Other major dairy processors in the region include Arla Foods UK and Müller Wiseman Dairies in the United Kingdom, and Glanbia, Kerry and Ornua in Ireland.
• Cheese Renaissance
In addition to its large processors, the British Isles have experienced a Renaissance of sorts in farmhouse and specialty cheese over the past 20-30 years, led by increased interest by consumers as well as cheesemakers.
Jaap de Jonge, owner of Jongia UK, which provides equipment for small-scale cheesemakers, says he has seen many people leaving various professions to start up small cheesemaking businesses.
“There are so many teachers, doctors, accountants or people that have retired who buy 20 goats and decide they want to make cheese,” he says. “They pop up, one a week I would say.”
Many of these do cheesemaking as a “hobby job,” de Jonge says, though some have grown and become more established.
Roddy Wilde, business development manager for the Scottish Dairy Brand, says he has seen Scottish cheesemakers getting quite inventive.
“There has been a Renaissance in cheesemaking since the 1980s,” he says. “We have whiskey cheeses, with single-malt whiskeys washed onto the rind of the cheese. We have some great smoked cheeses as well ... cheesemakers are experimenting more with different ages and styles.”
Hinds says many of the newer cheesemakers are steering more toward varieties that are not traditional to the British Isles, using goat’s or sheep’s milk and making continental-style cheeses, emulating recipes from other parts of Europe.
“They’re expanding the British range to be more comprehensive, covering different varieties that exist in the cheese lexicon that previously weren’t produced in the UK 30 years ago, whether it’s a Brie, Camembert, washed-rind, goat’s or sheep’s milk cheese,” Hinds says.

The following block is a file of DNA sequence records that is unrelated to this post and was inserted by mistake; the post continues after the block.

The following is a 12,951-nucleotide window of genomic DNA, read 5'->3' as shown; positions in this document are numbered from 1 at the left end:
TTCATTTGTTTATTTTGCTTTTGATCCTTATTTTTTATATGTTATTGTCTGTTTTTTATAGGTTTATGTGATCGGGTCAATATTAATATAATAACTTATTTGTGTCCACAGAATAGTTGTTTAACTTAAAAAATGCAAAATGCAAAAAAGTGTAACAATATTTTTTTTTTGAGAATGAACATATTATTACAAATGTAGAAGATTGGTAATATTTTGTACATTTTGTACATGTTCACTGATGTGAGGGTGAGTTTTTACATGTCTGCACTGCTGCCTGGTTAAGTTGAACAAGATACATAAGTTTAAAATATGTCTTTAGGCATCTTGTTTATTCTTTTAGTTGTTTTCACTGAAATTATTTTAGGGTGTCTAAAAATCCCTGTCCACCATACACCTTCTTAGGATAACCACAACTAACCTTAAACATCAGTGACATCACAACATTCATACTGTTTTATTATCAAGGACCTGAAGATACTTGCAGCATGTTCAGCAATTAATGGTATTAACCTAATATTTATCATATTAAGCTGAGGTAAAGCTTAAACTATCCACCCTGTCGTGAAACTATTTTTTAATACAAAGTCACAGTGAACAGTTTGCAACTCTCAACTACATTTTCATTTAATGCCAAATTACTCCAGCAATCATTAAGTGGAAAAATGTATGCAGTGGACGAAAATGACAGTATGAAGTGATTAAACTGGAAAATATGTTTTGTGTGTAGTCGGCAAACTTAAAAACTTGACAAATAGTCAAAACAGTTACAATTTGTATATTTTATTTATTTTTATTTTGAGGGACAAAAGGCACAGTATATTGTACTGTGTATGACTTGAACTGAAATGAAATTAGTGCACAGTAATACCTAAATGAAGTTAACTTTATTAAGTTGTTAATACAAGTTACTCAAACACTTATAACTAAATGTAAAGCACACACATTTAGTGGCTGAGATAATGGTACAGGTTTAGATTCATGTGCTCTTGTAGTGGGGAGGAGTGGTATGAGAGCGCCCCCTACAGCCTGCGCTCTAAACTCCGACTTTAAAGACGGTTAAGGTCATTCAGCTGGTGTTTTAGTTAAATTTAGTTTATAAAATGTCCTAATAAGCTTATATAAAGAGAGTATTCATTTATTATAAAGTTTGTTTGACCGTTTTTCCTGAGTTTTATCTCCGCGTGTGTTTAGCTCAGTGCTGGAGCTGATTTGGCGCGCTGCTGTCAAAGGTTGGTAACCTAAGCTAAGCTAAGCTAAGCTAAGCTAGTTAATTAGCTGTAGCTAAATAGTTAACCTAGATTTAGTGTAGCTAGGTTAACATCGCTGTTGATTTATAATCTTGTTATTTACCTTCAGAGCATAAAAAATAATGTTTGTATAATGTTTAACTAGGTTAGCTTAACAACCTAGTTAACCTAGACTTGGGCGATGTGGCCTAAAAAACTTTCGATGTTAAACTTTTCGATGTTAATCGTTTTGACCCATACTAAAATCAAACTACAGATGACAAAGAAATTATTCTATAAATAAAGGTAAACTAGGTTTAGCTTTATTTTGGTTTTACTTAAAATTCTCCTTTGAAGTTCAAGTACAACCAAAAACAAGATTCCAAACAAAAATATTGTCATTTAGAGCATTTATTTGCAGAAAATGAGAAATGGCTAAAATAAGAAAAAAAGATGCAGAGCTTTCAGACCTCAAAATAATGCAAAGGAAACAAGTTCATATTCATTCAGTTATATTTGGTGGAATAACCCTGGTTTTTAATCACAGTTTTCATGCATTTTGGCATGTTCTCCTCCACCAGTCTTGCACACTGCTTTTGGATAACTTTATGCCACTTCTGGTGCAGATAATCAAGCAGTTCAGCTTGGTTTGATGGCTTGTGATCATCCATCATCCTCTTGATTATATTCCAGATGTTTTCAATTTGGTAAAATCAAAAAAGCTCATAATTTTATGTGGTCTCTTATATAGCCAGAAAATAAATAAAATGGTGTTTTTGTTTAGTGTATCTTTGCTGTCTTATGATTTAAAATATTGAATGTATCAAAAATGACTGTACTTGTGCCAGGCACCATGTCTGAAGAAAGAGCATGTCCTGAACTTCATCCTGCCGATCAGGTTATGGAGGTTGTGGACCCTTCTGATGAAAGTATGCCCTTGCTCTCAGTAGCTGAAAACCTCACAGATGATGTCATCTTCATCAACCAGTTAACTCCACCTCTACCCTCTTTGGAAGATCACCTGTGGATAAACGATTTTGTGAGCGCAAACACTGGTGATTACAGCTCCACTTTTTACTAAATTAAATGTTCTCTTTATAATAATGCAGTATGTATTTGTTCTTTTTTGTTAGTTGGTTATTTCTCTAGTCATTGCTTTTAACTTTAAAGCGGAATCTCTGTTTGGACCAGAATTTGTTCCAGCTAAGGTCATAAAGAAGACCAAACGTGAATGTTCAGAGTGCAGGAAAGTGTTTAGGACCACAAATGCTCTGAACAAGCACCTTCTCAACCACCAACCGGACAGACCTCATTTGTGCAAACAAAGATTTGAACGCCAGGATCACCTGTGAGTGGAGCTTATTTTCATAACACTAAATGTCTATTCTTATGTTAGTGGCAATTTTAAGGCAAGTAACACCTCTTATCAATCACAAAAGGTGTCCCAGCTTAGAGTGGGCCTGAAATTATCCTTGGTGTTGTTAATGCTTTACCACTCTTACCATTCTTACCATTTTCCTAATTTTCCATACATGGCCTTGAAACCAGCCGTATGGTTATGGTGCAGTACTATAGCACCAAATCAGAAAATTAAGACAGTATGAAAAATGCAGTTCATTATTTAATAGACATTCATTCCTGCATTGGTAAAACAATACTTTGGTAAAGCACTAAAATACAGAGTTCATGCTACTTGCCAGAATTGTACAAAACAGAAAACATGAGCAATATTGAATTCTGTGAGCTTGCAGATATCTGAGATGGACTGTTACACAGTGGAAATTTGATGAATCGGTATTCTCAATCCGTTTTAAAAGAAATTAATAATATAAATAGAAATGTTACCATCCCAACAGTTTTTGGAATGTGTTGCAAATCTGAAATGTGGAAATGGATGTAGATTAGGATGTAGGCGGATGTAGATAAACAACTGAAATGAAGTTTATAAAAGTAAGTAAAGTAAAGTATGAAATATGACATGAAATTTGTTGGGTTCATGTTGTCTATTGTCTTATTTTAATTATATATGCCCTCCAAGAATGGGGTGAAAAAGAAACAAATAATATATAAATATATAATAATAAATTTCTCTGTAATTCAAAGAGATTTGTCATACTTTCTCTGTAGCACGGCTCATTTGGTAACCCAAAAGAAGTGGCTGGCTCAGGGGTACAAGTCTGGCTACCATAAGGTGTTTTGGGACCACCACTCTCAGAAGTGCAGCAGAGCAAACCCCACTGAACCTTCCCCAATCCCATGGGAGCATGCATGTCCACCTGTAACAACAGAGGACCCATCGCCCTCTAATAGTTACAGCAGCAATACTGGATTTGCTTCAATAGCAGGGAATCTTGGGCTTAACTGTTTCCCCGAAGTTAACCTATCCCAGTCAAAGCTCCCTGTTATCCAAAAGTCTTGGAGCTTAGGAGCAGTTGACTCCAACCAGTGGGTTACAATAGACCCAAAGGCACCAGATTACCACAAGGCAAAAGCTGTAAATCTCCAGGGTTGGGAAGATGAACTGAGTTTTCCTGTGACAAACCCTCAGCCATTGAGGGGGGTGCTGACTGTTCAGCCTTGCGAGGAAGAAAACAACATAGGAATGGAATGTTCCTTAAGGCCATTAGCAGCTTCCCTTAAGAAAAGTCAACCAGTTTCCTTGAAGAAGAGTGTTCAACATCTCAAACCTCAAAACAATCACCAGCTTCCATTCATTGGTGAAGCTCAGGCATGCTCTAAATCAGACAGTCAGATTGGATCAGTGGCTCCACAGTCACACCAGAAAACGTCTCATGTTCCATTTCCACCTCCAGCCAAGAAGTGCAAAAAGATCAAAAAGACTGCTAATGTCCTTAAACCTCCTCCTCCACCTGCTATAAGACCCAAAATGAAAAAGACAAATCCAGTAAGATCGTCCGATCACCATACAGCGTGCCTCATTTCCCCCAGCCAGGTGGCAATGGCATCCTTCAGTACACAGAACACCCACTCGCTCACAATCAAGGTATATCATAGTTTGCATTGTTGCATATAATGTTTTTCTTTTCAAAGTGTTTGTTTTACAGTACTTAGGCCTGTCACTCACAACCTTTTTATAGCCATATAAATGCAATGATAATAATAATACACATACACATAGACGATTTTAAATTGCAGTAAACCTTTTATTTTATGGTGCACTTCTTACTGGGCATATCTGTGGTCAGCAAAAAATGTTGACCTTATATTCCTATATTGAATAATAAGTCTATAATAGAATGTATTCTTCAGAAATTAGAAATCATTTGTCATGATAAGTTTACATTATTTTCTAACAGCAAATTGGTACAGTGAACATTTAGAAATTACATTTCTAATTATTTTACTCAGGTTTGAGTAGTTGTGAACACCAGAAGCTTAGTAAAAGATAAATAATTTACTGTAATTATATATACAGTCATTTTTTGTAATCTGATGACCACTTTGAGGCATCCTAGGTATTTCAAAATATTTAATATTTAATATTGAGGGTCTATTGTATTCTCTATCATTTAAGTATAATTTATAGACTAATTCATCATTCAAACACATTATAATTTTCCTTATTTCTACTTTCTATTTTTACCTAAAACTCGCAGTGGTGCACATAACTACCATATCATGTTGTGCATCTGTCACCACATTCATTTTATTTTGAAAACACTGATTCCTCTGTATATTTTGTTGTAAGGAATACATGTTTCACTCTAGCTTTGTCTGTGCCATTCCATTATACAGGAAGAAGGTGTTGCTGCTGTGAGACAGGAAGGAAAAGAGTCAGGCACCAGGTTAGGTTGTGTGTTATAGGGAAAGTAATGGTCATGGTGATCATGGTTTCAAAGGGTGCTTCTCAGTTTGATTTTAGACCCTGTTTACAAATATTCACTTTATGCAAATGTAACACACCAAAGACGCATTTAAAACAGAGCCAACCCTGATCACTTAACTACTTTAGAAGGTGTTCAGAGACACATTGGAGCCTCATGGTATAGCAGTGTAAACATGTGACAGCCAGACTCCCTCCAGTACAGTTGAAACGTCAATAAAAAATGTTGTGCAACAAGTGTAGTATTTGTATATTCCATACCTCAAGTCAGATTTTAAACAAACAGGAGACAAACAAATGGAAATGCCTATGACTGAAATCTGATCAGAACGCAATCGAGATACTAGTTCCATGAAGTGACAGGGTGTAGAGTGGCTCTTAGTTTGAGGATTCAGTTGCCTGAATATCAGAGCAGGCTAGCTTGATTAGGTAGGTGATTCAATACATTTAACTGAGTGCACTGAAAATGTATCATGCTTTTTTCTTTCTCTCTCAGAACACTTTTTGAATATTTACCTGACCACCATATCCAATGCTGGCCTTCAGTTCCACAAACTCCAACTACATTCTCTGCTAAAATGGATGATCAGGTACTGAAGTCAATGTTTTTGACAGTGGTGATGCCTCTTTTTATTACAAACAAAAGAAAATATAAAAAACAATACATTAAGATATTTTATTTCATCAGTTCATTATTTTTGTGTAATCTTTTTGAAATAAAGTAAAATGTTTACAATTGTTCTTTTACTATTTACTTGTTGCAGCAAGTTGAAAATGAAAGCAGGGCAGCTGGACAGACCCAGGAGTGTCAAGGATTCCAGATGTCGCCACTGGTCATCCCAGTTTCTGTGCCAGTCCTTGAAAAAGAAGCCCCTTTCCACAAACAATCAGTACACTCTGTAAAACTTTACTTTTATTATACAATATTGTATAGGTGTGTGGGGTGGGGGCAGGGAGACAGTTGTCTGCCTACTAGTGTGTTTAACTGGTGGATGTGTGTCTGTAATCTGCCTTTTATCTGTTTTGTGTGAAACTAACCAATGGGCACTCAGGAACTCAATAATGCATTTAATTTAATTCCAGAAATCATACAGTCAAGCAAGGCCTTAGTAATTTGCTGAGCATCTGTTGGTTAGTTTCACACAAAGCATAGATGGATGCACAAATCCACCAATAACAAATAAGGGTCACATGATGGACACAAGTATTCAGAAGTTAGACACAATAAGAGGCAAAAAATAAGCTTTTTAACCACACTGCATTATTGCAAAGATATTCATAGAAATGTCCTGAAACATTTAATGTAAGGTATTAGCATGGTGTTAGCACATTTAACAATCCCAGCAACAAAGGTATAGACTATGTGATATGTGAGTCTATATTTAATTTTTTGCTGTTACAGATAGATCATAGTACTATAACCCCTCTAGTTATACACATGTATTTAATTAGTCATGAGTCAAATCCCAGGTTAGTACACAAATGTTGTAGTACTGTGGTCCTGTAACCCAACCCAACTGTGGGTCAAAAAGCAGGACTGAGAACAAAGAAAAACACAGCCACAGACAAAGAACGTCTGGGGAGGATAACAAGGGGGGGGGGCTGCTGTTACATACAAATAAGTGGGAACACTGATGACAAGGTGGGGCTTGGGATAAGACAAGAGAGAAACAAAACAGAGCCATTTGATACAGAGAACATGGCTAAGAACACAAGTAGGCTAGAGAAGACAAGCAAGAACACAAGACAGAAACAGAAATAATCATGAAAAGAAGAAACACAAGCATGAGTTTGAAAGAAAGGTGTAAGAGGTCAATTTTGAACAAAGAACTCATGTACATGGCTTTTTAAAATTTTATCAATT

“It’s quite a strong phenomenon.”
Hinds says he foresees continued increases both in farmhouse cheesemakers and the number of varieties available.
“There is a market growing for it that will create demand and opportunity,” he says. “Every year, there are more farmhouse cheesemakers than the year before. I see more people going into it and don’t see it being saturated by any stretch.”
• Protected varieties
The British Isles are home to 17 protected designation of origin (PDO) and protected geographical indication (PGI) cheeses registered by the European Commission. The most well-known of these is Stilton, while others include Single Gloucester, Yorkshire Wensleydale and Orkney Scottish Island Cheddar.
Stilton has been made for generations in the three English counties of Leicestershire, Derbyshire and Nottinghamshire. It is available in a white version and the more famous Blue-veined version, and the cheese must be made with pasteurized milk, according to the PDO product specifications, which were enshrined in legislation in 1996.
“A whole Stilton is about 8 kilos — it’s a big, tall cheese. That’s very specific to British cheeses,” says Joe Schneider, cheesemaker and co-founder of Stichelton dairy in Nottinghamshire, England. “They were developed in a different way since they had to travel. Taller, harder varieties could sit on a wagon for a couple of weeks when they went down to London.”
Schneider adds that Blue Stilton is very different from French Blue cheese varieties in its shape and how it’s salted.
“There is no other Blue cheese I can think of in the world that is close to it,” he says. “It starts out as a semi-hard cheese and breaks down. It’s unique in its texture and flavor as well. It’s not a very gloopy Blue like Gorgonzola, but it does have a lovely creaminess.”